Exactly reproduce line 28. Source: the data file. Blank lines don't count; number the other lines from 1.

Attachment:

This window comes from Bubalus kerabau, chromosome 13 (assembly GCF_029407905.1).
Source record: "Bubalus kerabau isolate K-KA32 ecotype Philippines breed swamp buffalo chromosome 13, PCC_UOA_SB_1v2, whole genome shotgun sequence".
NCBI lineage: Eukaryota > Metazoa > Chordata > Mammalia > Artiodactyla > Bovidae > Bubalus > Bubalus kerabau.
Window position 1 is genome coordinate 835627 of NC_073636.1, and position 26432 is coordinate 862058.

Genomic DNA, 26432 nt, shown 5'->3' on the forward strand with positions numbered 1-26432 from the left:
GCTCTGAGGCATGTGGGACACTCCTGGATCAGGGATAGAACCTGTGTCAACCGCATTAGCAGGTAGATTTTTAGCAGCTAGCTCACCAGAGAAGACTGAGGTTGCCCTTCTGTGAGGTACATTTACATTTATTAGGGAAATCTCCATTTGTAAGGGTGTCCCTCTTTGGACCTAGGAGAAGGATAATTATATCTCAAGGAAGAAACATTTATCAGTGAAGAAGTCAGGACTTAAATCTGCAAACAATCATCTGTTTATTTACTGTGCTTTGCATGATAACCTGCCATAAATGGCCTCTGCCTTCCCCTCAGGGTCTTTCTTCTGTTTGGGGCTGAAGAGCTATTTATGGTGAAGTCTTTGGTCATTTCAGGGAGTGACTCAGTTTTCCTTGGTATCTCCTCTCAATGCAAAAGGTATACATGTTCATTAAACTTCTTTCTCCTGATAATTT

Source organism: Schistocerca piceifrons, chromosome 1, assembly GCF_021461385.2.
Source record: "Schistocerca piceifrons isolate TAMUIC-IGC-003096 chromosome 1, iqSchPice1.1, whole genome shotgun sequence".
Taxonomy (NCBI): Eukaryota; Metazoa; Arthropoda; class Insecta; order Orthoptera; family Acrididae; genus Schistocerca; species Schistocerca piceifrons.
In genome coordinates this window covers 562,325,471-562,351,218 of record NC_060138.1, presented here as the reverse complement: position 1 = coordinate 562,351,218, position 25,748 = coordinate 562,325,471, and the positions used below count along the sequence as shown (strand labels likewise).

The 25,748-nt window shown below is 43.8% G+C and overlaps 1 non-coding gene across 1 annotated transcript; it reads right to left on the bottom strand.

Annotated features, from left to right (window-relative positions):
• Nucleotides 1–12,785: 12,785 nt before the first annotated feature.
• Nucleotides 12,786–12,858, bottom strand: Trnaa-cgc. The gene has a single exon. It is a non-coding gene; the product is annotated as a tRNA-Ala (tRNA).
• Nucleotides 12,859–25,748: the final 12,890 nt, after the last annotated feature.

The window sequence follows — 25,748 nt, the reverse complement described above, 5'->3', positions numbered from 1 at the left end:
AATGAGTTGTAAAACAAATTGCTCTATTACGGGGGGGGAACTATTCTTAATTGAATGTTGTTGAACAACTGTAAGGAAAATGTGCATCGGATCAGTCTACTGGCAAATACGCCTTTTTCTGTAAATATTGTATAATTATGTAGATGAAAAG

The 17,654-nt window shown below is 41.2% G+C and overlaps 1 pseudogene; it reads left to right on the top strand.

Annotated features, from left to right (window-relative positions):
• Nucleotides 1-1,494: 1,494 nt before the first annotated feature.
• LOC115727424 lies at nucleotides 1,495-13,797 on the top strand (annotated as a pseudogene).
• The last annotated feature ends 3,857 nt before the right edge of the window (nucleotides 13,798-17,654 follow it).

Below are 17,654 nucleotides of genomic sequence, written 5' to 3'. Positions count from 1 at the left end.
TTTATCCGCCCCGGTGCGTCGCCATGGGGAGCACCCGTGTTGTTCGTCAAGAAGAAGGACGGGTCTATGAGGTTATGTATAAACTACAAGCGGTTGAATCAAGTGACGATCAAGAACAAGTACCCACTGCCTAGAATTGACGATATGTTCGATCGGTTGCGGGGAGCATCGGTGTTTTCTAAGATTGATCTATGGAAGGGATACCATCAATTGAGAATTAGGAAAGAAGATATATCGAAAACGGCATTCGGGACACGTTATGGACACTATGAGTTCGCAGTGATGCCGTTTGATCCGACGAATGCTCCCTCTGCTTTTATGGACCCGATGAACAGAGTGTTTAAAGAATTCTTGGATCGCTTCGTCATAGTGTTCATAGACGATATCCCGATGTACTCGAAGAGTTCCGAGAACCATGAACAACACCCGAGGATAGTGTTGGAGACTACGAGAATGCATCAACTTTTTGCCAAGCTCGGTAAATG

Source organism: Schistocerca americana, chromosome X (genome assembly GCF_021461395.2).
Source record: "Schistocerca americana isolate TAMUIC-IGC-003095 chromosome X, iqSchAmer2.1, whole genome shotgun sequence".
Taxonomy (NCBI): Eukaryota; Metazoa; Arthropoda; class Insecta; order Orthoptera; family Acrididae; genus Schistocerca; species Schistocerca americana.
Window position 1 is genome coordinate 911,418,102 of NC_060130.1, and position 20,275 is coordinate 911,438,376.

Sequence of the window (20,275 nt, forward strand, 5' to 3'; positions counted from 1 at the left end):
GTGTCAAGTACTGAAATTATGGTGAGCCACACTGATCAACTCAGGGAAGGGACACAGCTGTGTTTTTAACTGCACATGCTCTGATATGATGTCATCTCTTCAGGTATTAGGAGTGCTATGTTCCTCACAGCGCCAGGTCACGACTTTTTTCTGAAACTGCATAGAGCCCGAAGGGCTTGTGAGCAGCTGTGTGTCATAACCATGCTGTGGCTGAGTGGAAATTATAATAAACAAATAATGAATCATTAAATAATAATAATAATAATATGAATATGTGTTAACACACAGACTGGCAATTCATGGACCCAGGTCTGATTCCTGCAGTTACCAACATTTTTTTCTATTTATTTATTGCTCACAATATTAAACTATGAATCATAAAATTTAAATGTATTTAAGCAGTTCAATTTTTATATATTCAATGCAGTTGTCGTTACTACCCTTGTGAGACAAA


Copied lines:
Window position 1 is genome coordinate 911,418,102 of NC_060130.1, and position 20,275 is coordinate 911,438,376.